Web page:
Jyri Vaahtera
Professori, FT


+358 29 450 3344

+358 50 413 1601

Koskenniemenkatu 4


Office: 102

ORCID identifier: https://orcid.org/0000-0003-1531-3934

Areas of expertise
Classical philology; the religion and the public law of the Republican Rome, and their translations in Greek; ancient historiography - especially the Greek historiography dealing with Rome.


I have been the Professor of Ancient Languages and Culture at the University of Turku since 2003. I studied classical languages at the University of Turku, and obtained my doctorate in 2000. The Finnish Institute in Rome has become familiar to me as a member of the research team, and as a visiting fellow. I am the head of the Department of Classics, and presently also the Department of Italian language. For 2001-2006 I worked as the deputy director of the School of Classical and Romance Languages, 2007-2009 as its director, and 2009-2017 as the deputy director of the School of Languages and Translation Studies. I have been a member of the Faculty Council of the Faculty of Humanities continuously since 2004. I was the Chairman of the Board of the Library of the University of Turku for 2005-2009. At present, I belong also to the management group of TUCEMEMS and Utuling Doctoral Program.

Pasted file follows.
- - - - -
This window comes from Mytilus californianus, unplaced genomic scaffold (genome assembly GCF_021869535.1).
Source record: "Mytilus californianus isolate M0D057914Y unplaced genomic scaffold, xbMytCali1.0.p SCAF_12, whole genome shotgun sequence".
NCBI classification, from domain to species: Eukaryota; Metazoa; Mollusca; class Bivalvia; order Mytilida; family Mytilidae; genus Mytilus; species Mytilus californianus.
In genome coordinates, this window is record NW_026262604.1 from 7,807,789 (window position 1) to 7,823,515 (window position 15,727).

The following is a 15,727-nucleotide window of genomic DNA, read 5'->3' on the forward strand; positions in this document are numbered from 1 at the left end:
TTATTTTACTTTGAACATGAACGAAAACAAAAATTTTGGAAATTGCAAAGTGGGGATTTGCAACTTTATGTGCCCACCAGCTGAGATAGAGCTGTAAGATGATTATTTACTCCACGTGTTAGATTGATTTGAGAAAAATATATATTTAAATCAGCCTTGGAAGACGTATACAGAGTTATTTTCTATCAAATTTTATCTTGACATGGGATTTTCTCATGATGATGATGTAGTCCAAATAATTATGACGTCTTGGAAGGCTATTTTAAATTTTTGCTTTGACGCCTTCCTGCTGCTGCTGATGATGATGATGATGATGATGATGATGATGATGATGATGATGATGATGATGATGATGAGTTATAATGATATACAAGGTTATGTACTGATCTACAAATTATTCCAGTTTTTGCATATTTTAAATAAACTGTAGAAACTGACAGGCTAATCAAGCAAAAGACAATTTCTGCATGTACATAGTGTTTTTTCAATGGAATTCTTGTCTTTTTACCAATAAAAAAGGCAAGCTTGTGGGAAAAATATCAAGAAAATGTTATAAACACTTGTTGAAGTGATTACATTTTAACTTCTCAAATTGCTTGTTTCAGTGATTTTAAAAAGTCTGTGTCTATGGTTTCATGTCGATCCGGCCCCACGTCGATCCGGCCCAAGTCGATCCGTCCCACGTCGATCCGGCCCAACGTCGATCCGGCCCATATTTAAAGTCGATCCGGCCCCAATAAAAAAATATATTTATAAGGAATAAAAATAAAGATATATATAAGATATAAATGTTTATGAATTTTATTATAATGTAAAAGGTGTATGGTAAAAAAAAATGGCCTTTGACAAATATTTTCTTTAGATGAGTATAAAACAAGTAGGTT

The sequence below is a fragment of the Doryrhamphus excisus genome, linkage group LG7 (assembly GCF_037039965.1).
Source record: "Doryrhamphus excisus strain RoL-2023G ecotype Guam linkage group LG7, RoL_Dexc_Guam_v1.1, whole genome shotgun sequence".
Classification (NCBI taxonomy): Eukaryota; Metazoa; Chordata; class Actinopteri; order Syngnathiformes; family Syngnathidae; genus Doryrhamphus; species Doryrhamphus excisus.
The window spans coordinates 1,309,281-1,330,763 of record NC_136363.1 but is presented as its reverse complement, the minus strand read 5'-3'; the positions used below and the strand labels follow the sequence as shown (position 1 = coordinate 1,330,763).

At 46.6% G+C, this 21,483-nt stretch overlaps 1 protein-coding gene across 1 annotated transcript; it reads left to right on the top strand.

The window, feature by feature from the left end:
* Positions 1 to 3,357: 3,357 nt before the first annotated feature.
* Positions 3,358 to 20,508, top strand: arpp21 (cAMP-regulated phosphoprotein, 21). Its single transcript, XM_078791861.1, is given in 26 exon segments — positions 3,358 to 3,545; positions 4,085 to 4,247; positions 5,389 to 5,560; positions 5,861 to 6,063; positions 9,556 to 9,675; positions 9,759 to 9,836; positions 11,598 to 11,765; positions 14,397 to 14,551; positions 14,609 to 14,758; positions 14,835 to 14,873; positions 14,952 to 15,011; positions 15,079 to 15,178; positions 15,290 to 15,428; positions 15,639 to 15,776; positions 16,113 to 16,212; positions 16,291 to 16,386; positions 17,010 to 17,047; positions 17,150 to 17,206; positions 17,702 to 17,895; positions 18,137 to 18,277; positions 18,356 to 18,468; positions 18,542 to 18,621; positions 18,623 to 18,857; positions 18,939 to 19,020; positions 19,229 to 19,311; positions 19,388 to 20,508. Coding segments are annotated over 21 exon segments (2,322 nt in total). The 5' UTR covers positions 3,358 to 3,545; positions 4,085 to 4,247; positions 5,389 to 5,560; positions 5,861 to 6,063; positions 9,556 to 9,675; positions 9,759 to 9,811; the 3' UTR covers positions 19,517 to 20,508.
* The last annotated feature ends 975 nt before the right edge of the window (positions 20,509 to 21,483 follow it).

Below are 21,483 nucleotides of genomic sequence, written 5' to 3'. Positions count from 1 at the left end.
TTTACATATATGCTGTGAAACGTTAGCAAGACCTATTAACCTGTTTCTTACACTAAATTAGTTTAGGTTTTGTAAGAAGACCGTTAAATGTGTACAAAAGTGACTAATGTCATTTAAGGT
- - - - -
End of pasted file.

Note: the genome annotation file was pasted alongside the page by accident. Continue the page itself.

I have been a member of the Executive Board of the local chapter of The Finnish Union of University Professors since 2010, and its Secretary and Liaison Manager since 2012, and a member of the Union Council since 2015.


My research has focused particularly on Greek and Roman historiography and antiquarians; especially what and how they talk about the political and religious institutions of the Republic of Rome. I am also involved with the interdisciplinary Orationes project led by Anthony Johnson (Professor of English at the Åbo Akademi University). The aim is to bring an important unpublished Early Modern manuscript preserved in the archive of Canterbury Cathedral into the scholarly arena. It was collected by George Lovejoy (c.1675), Headmaster of King's School, Canterbury, after the English Civil War, and it is one of the most substantial sources of the English school drama from the period.


Last updated on 2021-11-03 at 11:05